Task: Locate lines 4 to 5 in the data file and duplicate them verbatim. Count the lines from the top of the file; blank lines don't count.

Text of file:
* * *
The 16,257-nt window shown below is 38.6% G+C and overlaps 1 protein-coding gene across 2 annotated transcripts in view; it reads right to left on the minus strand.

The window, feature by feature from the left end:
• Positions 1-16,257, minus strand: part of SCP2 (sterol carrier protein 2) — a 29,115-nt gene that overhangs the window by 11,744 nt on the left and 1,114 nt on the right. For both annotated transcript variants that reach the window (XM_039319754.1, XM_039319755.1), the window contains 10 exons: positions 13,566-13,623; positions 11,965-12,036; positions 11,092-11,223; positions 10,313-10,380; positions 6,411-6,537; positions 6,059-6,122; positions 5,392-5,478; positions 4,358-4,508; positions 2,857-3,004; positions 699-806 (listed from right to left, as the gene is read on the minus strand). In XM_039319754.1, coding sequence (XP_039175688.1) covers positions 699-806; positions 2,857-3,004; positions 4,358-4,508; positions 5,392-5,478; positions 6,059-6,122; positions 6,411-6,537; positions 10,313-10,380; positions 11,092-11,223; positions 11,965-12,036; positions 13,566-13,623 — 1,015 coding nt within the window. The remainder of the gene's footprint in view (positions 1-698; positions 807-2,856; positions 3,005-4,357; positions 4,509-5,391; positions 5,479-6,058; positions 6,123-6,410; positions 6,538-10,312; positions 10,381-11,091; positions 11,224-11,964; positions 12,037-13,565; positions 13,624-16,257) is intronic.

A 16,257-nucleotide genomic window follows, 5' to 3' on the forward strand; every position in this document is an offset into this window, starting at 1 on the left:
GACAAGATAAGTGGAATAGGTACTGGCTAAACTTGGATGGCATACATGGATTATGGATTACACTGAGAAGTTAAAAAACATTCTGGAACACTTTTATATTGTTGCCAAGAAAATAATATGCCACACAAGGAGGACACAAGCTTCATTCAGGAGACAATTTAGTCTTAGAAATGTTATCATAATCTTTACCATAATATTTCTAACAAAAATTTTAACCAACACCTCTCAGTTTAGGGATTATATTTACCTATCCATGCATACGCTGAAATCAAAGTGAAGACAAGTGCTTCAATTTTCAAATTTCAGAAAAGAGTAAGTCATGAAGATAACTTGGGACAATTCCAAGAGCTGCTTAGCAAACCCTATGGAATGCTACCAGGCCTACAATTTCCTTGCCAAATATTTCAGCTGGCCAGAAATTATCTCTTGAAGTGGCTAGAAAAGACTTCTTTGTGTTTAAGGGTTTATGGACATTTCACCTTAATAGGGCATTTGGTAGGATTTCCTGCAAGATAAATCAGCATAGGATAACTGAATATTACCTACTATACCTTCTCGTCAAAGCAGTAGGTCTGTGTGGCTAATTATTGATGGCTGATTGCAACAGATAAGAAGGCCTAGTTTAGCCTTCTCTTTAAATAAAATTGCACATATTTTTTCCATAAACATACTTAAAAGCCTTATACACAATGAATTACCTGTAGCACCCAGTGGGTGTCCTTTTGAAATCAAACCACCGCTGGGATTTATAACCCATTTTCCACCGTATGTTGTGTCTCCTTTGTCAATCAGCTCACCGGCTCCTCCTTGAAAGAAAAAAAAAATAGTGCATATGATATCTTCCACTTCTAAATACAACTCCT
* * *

A 16,257-nucleotide genomic window follows, 5' to 3' on the forward strand; every position in this document is an offset into this window, starting at 1 on the left:
GACAAGATAAGTGGAATAGGTACTGGCTAAACTTGGATGGCATACATGGATTATGGATTACACTGAGAAGTTAAAAAACATTCTGGAACACTTTTATATTGTTGCCAAGAAAATAATATGCCACACAAGGAGGACACAAGCTTCATTCAGGAGACAATTTAGTCTTAGAAATGTTATCATAATCTTTACCATAATATTTCTAACAAAAATTTTAACCAACACCTCTCAGTTTAGGGATTATATTTACCTATCCATGCATACGCTGAAATCAAAGTGAAGACAAGTGCTTCAATTTTCAAATTTCAGAAAAGAGTAAGTCATGAAGATAACTTGGGACAATTCCAAGAGCTGCTTAGCAAACCCTATGGAATGCTACCAGGCCTACAATTTCCTTGCCAAATATTTCAGCTGGCCAGAAATTATCTCTTGAAGTGGCTAGAAAAGACTTCTTTGTGTTTAAGGGTTTATGGACATTTCACCTTAATAGGGCATTTGGTAGGATTTCCTGCAAGATAAATCAGCATAGGATAACTGAATATTACCTACTATACCTTCTCGTCAAAGCAGTAGGTCTGTGTGGCTAATTATTGATGGCTGATTGCAACAGATAAGAAGGCCTAGTTTAGCCTTCTCTTTAAATAAAATTGCACATATTTTTTCCATAAACATACTTAAAAGCCTTATACACAATGAATTACCTGTAGCACCCAGTGGGTGTCCTTTTGAAATCAAACCACCGCTGGGATTTATAACCCATTTTCCACCGTATGTTGTGTCTCCTTTGTCAATCAGCTCACCGGCTCCTCCTTGAAAGAAAAAAAAAATAGTGCATATGATATCTTCCACTTCTAAATACAACTCCT